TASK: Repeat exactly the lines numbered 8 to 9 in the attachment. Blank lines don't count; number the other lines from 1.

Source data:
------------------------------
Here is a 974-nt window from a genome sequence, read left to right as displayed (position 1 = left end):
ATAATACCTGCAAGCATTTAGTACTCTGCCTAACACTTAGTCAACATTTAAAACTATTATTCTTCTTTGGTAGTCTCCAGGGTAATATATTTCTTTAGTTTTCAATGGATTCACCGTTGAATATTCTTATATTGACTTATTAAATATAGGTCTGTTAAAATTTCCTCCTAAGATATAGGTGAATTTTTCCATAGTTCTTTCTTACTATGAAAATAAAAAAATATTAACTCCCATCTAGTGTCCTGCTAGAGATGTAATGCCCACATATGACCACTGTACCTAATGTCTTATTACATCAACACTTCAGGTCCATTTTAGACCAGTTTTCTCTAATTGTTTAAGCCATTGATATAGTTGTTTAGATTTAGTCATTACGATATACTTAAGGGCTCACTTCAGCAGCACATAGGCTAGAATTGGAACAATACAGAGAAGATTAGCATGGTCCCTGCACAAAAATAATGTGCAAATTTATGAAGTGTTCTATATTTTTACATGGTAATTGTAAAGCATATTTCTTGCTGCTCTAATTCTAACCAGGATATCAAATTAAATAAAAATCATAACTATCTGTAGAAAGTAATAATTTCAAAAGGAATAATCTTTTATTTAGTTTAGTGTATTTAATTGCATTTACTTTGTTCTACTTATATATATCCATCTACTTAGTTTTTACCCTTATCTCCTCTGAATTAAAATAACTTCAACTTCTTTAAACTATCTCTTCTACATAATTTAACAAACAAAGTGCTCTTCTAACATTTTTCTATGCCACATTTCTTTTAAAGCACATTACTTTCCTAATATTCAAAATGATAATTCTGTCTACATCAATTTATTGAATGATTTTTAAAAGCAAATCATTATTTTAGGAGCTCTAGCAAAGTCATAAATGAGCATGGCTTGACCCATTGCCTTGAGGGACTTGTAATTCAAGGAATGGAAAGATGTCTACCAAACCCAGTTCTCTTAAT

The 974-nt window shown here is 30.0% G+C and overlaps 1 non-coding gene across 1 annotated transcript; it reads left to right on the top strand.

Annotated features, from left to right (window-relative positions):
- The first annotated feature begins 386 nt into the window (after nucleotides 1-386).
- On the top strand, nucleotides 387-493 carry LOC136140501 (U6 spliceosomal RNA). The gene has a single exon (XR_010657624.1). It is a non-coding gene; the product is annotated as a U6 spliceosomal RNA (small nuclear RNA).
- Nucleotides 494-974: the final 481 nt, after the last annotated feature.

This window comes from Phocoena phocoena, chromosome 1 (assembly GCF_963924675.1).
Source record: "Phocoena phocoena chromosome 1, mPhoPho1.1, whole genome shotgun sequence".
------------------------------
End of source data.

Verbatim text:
This window comes from Phocoena phocoena, chromosome 1 (assembly GCF_963924675.1).
Source record: "Phocoena phocoena chromosome 1, mPhoPho1.1, whole genome shotgun sequence".